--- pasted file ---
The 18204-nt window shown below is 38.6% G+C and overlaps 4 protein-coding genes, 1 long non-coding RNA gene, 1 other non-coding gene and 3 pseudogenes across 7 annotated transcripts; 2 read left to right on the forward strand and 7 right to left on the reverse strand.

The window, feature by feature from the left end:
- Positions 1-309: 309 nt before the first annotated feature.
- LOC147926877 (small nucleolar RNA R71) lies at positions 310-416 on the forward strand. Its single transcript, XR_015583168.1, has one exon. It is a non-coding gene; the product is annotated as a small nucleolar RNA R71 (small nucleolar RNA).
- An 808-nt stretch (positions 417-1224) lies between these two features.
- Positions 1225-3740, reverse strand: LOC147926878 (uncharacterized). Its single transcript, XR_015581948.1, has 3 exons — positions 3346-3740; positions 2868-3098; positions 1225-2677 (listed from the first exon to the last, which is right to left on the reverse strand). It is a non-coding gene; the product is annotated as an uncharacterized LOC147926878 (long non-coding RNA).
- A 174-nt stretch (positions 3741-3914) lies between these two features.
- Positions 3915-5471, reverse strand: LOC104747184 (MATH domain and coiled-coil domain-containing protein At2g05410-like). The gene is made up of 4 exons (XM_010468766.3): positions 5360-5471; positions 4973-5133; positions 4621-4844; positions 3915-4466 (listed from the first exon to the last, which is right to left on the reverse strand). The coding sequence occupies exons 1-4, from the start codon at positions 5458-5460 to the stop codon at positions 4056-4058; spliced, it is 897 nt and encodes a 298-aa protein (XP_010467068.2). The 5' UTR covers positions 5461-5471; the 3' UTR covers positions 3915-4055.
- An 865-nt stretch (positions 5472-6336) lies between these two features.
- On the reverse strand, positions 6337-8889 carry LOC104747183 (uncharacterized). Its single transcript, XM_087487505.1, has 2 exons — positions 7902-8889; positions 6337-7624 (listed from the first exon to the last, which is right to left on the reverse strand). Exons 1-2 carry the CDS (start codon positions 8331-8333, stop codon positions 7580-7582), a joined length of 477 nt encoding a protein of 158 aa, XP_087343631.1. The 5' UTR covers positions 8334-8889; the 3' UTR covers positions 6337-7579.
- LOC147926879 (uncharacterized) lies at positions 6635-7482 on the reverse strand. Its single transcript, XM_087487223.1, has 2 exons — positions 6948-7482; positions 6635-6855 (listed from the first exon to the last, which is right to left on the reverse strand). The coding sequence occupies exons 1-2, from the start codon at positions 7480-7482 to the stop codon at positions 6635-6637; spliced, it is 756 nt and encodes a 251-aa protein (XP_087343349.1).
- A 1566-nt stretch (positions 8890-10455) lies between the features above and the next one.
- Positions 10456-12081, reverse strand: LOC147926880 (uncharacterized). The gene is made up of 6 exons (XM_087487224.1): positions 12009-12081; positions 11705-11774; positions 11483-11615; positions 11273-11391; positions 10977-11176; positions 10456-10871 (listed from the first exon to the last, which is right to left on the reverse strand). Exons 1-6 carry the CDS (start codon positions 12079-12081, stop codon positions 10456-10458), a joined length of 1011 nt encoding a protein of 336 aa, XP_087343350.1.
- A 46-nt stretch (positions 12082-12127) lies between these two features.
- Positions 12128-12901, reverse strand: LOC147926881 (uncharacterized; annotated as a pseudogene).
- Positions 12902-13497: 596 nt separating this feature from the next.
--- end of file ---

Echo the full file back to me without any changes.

The 18204-nt window shown below is 38.6% G+C and overlaps 4 protein-coding genes, 1 long non-coding RNA gene, 1 other non-coding gene and 3 pseudogenes across 7 annotated transcripts; 2 read left to right on the forward strand and 7 right to left on the reverse strand.

The window, feature by feature from the left end:
- Positions 1-309: 309 nt before the first annotated feature.
- LOC147926877 (small nucleolar RNA R71) lies at positions 310-416 on the forward strand. Its single transcript, XR_015583168.1, has one exon. It is a non-coding gene; the product is annotated as a small nucleolar RNA R71 (small nucleolar RNA).
- An 808-nt stretch (positions 417-1224) lies between these two features.
- Positions 1225-3740, reverse strand: LOC147926878 (uncharacterized). Its single transcript, XR_015581948.1, has 3 exons — positions 3346-3740; positions 2868-3098; positions 1225-2677 (listed from the first exon to the last, which is right to left on the reverse strand). It is a non-coding gene; the product is annotated as an uncharacterized LOC147926878 (long non-coding RNA).
- A 174-nt stretch (positions 3741-3914) lies between these two features.
- Positions 3915-5471, reverse strand: LOC104747184 (MATH domain and coiled-coil domain-containing protein At2g05410-like). The gene is made up of 4 exons (XM_010468766.3): positions 5360-5471; positions 4973-5133; positions 4621-4844; positions 3915-4466 (listed from the first exon to the last, which is right to left on the reverse strand). The coding sequence occupies exons 1-4, from the start codon at positions 5458-5460 to the stop codon at positions 4056-4058; spliced, it is 897 nt and encodes a 298-aa protein (XP_010467068.2). The 5' UTR covers positions 5461-5471; the 3' UTR covers positions 3915-4055.
- An 865-nt stretch (positions 5472-6336) lies between these two features.
- On the reverse strand, positions 6337-8889 carry LOC104747183 (uncharacterized). Its single transcript, XM_087487505.1, has 2 exons — positions 7902-8889; positions 6337-7624 (listed from the first exon to the last, which is right to left on the reverse strand). Exons 1-2 carry the CDS (start codon positions 8331-8333, stop codon positions 7580-7582), a joined length of 477 nt encoding a protein of 158 aa, XP_087343631.1. The 5' UTR covers positions 8334-8889; the 3' UTR covers positions 6337-7579.
- LOC147926879 (uncharacterized) lies at positions 6635-7482 on the reverse strand. Its single transcript, XM_087487223.1, has 2 exons — positions 6948-7482; positions 6635-6855 (listed from the first exon to the last, which is right to left on the reverse strand). The coding sequence occupies exons 1-2, from the start codon at positions 7480-7482 to the stop codon at positions 6635-6637; spliced, it is 756 nt and encodes a 251-aa protein (XP_087343349.1).
- A 1566-nt stretch (positions 8890-10455) lies between the features above and the next one.
- Positions 10456-12081, reverse strand: LOC147926880 (uncharacterized). The gene is made up of 6 exons (XM_087487224.1): positions 12009-12081; positions 11705-11774; positions 11483-11615; positions 11273-11391; positions 10977-11176; positions 10456-10871 (listed from the first exon to the last, which is right to left on the reverse strand). Exons 1-6 carry the CDS (start codon positions 12079-12081, stop codon positions 10456-10458), a joined length of 1011 nt encoding a protein of 336 aa, XP_087343350.1.
- A 46-nt stretch (positions 12082-12127) lies between these two features.
- Positions 12128-12901, reverse strand: LOC147926881 (uncharacterized; annotated as a pseudogene).
- Positions 12902-13497: 596 nt separating this feature from the next.